Beyond the




Tips for Successful Teacher-Parent Communication

A mother picks up her son from school as the teacher speaks to them.

Setting appropriate boundaries and staying consistent can help you build a more effective, communicative relationship with your students' parents.

Teacher-parent communication is key to getting parents involved in their child's education. Parental involvement can result in better grades and test scores for students as well as improved social skills, according to Edutopia. In addition, kids whose parents are involved in their education have better attendance and participation and are less likely to be disruptive.

Given all the positive effects of parental involvement, most schools regularly reach out with open houses, parent-teacher conferences, school websites, newsletters, and family events. Parents who take advantage of this outreach tend to be more supportive of the school, says Edutopia.

Further Reading: Positive Parent-Teacher Communication

Teacher Tools for Parent Connections

Besides school-wide efforts, teachers work to keep parents informed about what students are learning and their progress. Elementary teachers often send reports home about the week's activities and what's coming up. Some teachers include a parent comment/question sheet in a "Friday Folder" that kids take home and bring back on Monday signed by a parent to show they've seen it.

Teachers also use technology for parent communication. In a Common Sense Education post, teacher Jeff Knutson says tech can "streamline the teacher-parent communication chain" so he spends less time responding to parent phone calls and emails. If your school doesn't have a school-wide communication site, Knutson suggests teachers use an online website, a classroom blog, or even Twitter to keep parents informed.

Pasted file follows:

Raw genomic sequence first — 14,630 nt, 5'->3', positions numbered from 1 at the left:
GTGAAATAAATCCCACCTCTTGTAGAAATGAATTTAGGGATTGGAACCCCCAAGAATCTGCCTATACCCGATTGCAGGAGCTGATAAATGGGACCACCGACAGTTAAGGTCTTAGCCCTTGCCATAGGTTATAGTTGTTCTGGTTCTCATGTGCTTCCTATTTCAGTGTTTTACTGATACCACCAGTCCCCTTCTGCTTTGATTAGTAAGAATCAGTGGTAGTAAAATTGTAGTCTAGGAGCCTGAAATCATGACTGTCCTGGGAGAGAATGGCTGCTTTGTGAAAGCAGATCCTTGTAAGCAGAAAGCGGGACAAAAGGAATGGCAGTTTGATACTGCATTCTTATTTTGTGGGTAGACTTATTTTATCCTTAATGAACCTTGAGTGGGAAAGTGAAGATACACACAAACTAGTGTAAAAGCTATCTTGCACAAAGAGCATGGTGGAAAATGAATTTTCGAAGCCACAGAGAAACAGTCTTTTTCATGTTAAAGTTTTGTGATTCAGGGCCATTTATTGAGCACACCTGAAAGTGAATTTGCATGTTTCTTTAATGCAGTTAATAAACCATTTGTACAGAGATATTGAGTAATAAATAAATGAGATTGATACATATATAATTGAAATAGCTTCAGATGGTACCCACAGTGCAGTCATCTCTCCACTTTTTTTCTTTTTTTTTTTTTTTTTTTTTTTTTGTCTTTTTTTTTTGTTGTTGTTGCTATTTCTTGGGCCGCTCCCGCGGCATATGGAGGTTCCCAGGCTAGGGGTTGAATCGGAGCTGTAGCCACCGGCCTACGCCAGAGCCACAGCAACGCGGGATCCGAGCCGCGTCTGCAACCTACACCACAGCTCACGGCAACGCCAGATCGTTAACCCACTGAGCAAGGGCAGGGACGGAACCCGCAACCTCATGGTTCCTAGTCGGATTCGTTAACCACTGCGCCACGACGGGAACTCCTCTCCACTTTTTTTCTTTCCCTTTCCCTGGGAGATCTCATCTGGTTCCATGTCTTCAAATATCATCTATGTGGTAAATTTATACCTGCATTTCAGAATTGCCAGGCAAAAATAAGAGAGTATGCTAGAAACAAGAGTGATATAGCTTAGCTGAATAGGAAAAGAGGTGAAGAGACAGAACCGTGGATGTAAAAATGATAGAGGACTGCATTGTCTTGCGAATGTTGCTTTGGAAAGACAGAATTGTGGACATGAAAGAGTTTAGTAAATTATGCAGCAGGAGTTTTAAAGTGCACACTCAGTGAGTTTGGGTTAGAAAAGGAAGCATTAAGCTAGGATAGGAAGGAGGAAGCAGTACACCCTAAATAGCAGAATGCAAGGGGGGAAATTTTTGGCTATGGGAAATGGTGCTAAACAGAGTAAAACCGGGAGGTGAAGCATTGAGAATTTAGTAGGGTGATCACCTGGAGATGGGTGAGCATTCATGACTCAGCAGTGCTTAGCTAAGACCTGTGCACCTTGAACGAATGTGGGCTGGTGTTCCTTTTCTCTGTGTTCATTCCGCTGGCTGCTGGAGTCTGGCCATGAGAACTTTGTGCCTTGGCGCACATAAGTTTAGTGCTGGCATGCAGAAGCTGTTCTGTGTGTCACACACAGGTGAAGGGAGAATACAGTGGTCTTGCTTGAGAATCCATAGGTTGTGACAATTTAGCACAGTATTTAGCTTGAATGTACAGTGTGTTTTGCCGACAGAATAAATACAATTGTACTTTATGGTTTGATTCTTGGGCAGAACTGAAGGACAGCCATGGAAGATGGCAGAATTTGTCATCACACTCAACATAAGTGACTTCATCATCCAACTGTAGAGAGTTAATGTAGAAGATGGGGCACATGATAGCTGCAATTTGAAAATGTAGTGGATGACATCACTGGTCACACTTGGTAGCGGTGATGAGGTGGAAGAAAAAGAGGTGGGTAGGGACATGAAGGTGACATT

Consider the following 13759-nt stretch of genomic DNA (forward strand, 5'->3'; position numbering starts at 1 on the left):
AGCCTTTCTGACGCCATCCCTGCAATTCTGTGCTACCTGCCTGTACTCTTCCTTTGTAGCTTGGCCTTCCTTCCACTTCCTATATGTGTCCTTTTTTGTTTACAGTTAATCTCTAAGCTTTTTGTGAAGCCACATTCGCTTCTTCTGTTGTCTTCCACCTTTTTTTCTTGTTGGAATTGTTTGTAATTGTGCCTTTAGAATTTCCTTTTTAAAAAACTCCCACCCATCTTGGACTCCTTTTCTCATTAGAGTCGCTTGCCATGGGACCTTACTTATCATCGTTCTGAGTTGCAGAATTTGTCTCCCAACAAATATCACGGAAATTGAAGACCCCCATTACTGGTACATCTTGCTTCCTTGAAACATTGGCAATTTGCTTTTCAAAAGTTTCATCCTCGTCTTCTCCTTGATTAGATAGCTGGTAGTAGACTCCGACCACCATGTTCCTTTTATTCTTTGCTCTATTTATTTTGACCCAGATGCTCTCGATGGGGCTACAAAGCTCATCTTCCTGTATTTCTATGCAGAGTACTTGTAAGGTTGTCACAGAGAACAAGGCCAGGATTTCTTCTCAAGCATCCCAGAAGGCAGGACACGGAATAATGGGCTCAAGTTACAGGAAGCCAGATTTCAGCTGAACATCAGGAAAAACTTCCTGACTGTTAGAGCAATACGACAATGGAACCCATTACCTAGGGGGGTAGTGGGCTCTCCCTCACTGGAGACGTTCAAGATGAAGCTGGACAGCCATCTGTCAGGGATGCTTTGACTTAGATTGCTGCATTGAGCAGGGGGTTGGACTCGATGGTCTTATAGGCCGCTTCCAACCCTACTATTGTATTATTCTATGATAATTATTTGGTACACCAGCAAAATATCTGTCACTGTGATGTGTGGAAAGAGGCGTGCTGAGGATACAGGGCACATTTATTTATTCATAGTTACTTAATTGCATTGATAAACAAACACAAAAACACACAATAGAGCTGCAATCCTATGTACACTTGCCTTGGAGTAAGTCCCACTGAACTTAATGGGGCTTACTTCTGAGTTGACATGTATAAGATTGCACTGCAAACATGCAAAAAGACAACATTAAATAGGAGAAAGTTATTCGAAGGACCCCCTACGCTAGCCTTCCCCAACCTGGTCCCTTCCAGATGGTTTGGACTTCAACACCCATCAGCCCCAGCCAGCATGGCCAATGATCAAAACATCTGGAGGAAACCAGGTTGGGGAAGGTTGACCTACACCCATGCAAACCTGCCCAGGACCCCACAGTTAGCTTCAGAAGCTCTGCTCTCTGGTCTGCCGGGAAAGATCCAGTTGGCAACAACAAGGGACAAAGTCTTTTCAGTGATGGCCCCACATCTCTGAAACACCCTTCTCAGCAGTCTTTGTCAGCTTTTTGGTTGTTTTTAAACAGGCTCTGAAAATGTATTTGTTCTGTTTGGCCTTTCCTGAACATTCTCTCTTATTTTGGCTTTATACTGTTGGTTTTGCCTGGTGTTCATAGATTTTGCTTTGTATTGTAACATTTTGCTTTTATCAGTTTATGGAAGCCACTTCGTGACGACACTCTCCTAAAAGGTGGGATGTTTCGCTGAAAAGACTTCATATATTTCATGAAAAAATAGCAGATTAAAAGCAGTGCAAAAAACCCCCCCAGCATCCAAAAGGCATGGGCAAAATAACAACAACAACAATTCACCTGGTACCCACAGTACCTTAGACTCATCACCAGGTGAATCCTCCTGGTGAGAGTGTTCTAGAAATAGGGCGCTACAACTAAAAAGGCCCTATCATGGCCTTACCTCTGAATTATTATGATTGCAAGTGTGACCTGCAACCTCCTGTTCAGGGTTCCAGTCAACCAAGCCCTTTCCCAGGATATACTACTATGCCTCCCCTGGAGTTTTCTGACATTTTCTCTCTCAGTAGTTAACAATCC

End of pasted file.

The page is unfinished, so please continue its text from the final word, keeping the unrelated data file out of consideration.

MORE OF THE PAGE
Tips for Successful Teacher-Parent Communications

Whatever communication method you choose, teacher-parent communication works both ways. Parents will still contact you with questions or concerns ranging from homework assignments to discipline and everything in between.

So have a plan to respond to parents, says Scholastic. Your plan might include the following suggestions:

  • Tell parents at the beginning of the year how and when you'll contact them to answer their questions or concerns. Then, be consistent.
  • Remember that you don't have to answer every question or make important decisions on the spot. It's OK to say, "I need to think about your concern and how best to address it."
  • Don't surprise parents by waiting until their child is failing to alert them.
  • Take time to send a good news report to a parent now and then.
  • When you meet with parents, be prepared to tell them what strategies you've tried with a struggling or disruptive student and what new strategies you're considering. Ask them what they think and listen to what they say.

Having a plan when you talk to parents helps prevent being caught off guard. A plan also relieves the pressure to quickly come up with a solution to a perceived problem.

When Parent Communication Is Challenging

While the great majority of parents are supportive, just about every teacher knows what it's like to face one who isn't.